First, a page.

The following is an example of a good collaboration between writer and editor, the piece I did for Challenge Weekly on the DVD Collector’s Edition of Ben Hur. I like how it all sounds. Ben-Hur is a favourite of quite a few Christians as it has a strong Christian theme and contains nothing offensive., so that’s why I thought my readers would need to know. Of course, the 1959 version that is.
Timeless ‘Ben Hur’ now on DVD set
By Peter Veugelaers
The three-hour-plus multiple Oscar-winning movie Ben Hur on two discs plus the 1925 silent version and a diskette of bonus material, is on sale in New Zealand – a must-have for fans of that timeless movie.
Ben Hur: Four-Disc Collectors’ Edition DVD, is digitally remastered from the 1959 Camera 65mm widescreen version, and includes an optional commentary from film historian T. Gene Hatcher.
Ben Hur, subtitled “A Tale of the Christ”, was conceived by a novel during the late 1800s by General Lew Wallace, described in the presentation as an American Civil War hero.
The interesting background of the man and the origins of the story from novel to theatre to cinema are outlined in the 1994 documentary Ben Hur: The Making of an Epic, which is part of the Collector’s Edition featured material.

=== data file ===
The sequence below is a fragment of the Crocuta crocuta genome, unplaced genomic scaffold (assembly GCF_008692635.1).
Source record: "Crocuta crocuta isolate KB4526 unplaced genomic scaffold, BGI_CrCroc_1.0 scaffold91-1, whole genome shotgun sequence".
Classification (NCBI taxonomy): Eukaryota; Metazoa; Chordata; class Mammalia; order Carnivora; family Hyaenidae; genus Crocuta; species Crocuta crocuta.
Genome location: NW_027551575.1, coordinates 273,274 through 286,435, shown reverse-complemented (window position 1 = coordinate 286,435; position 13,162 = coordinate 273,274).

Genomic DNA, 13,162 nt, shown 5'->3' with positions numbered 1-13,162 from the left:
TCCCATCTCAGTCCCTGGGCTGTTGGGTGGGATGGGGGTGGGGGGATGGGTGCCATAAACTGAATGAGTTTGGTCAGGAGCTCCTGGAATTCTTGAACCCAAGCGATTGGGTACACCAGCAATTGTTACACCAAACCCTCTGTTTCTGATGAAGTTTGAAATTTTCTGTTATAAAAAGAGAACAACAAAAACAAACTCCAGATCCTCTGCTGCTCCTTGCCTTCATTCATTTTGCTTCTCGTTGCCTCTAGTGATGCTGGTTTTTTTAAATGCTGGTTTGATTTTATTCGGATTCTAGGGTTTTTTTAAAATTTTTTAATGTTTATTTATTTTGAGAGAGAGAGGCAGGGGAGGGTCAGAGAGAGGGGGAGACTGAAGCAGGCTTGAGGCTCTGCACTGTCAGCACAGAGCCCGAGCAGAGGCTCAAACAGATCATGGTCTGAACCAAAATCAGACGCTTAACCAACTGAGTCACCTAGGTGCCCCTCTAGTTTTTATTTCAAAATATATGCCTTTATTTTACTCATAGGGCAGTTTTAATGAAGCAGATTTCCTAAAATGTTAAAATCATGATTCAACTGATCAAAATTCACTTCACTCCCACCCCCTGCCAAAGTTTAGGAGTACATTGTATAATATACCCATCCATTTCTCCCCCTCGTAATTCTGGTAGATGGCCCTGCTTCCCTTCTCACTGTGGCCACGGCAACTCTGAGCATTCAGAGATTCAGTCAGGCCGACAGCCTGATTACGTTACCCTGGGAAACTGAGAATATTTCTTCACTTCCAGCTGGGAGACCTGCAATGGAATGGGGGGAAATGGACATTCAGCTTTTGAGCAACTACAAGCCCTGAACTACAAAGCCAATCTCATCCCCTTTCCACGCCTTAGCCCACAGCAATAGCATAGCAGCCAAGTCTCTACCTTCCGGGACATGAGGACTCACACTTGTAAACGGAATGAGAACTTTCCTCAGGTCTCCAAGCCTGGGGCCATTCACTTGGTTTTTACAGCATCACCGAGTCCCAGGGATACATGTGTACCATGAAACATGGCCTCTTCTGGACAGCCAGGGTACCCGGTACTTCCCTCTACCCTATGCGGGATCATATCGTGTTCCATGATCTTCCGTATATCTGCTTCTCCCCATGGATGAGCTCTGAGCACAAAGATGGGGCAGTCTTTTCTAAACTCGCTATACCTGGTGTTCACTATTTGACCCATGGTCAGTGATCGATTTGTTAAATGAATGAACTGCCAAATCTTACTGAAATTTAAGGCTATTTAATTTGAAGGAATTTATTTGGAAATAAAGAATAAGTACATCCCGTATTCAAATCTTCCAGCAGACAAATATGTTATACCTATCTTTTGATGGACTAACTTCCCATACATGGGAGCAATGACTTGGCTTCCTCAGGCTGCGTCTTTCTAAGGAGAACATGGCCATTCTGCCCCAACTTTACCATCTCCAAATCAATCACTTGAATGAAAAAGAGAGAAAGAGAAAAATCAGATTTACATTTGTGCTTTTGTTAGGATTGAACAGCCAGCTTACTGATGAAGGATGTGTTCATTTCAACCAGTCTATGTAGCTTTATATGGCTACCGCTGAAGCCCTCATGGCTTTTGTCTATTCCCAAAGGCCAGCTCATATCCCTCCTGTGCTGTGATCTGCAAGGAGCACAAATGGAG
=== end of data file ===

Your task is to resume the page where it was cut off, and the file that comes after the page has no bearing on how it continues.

The documentary has interviews with writers, film historians, filmmakers and figures involved with the Ben Hur background, including Charlton Heston’s son, Fraser.
The Epic that Changed Cinema, a filmmaker’s homage to Ben Hur, heaps praise on the technical accomplishments and storyline, which becomes repetitive but there are some noteworthy moments, particularly the historical development of film technique.
One of the documentaries notes that the 1925 silent version is more religiously intent than the latter film.
The discs are rated PG containing low-level violence (chariot racing and fighting on the sea between Romans and pirates, no blood) and the silent movie has two shots of pre-1934 Hays Code female and male nudity, very brief and from a distance.
The silent movie is restored with tinting and Technicolor deceivingly appearing undamaged through time because of modern digital enhancement.
Some of the features are disappointing, such as the highlights of the 1990 Academy Awards, because of uneven sound quality, and the vintage newsreels, because of brevity, but still capture the era nostalgically.
For the Ben Hur aficionado, who should love its capsules of information, entertainment and excellent pictorial and dolby digital sound quality, The Collector’s Edition DVD is a dream come true.
[Published 2005, Challenge Weekly]